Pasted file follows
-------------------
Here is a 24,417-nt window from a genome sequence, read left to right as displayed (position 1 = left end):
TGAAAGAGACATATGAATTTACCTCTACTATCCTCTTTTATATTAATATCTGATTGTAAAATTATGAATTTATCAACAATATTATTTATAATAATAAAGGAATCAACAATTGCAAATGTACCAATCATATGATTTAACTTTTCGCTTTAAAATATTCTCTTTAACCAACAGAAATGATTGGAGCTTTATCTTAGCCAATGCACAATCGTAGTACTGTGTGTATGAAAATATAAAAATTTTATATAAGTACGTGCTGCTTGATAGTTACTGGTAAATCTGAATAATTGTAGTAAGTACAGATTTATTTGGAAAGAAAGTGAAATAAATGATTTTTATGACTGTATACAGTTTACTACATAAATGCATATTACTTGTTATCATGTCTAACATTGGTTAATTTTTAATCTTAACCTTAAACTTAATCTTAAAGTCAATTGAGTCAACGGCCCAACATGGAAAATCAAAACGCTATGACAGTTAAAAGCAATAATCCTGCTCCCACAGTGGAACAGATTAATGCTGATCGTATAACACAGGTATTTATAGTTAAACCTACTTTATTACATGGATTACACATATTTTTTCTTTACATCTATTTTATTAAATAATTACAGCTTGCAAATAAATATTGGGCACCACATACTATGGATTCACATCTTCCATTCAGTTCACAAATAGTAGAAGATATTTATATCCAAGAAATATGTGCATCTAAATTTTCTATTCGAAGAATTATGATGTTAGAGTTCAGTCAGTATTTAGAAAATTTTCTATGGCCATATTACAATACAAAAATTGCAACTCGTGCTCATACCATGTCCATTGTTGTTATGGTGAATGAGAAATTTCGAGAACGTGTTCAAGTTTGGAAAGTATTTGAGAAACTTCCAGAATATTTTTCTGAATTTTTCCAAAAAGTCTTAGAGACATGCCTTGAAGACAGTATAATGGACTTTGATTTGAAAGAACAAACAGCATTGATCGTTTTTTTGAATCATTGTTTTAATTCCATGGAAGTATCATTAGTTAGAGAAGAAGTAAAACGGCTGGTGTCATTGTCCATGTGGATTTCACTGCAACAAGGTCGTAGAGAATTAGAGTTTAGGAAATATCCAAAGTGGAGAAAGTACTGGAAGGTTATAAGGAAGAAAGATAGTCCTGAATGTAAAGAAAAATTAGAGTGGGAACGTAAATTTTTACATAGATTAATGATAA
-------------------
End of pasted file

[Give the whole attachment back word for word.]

Here is a 24,417-nt window from a genome sequence, read left to right as displayed (position 1 = left end):
TGAAAGAGACATATGAATTTACCTCTACTATCCTCTTTTATATTAATATCTGATTGTAAAATTATGAATTTATCAACAATATTATTTATAATAATAAAGGAATCAACAATTGCAAATGTACCAATCATATGATTTAACTTTTCGCTTTAAAATATTCTCTTTAACCAACAGAAATGATTGGAGCTTTATCTTAGCCAATGCACAATCGTAGTACTGTGTGTATGAAAATATAAAAATTTTATATAAGTACGTGCTGCTTGATAGTTACTGGTAAATCTGAATAATTGTAGTAAGTACAGATTTATTTGGAAAGAAAGTGAAATAAATGATTTTTATGACTGTATACAGTTTACTACATAAATGCATATTACTTGTTATCATGTCTAACATTGGTTAATTTTTAATCTTAACCTTAAACTTAATCTTAAAGTCAATTGAGTCAACGGCCCAACATGGAAAATCAAAACGCTATGACAGTTAAAAGCAATAATCCTGCTCCCACAGTGGAACAGATTAATGCTGATCGTATAACACAGGTATTTATAGTTAAACCTACTTTATTACATGGATTACACATATTTTTTCTTTACATCTATTTTATTAAATAATTACAGCTTGCAAATAAATATTGGGCACCACATACTATGGATTCACATCTTCCATTCAGTTCACAAATAGTAGAAGATATTTATATCCAAGAAATATGTGCATCTAAATTTTCTATTCGAAGAATTATGATGTTAGAGTTCAGTCAGTATTTAGAAAATTTTCTATGGCCATATTACAATACAAAAATTGCAACTCGTGCTCATACCATGTCCATTGTTGTTATGGTGAATGAGAAATTTCGAGAACGTGTTCAAGTTTGGAAAGTATTTGAGAAACTTCCAGAATATTTTTCTGAATTTTTCCAAAAAGTCTTAGAGACATGCCTTGAAGACAGTATAATGGACTTTGATTTGAAAGAACAAACAGCATTGATCGTTTTTTTGAATCATTGTTTTAATTCCATGGAAGTATCATTAGTTAGAGAAGAAGTAAAACGGCTGGTGTCATTGTCCATGTGGATTTCACTGCAACAAGGTCGTAGAGAATTAGAGTTTAGGAAATATCCAAAGTGGAGAAAGTACTGGAAGGTTATAAGGAAGAAAGATAGTCCTGAATGTAAAGAAAAATTAGAGTGGGAACGTAAATTTTTACATAGATTAATGATAA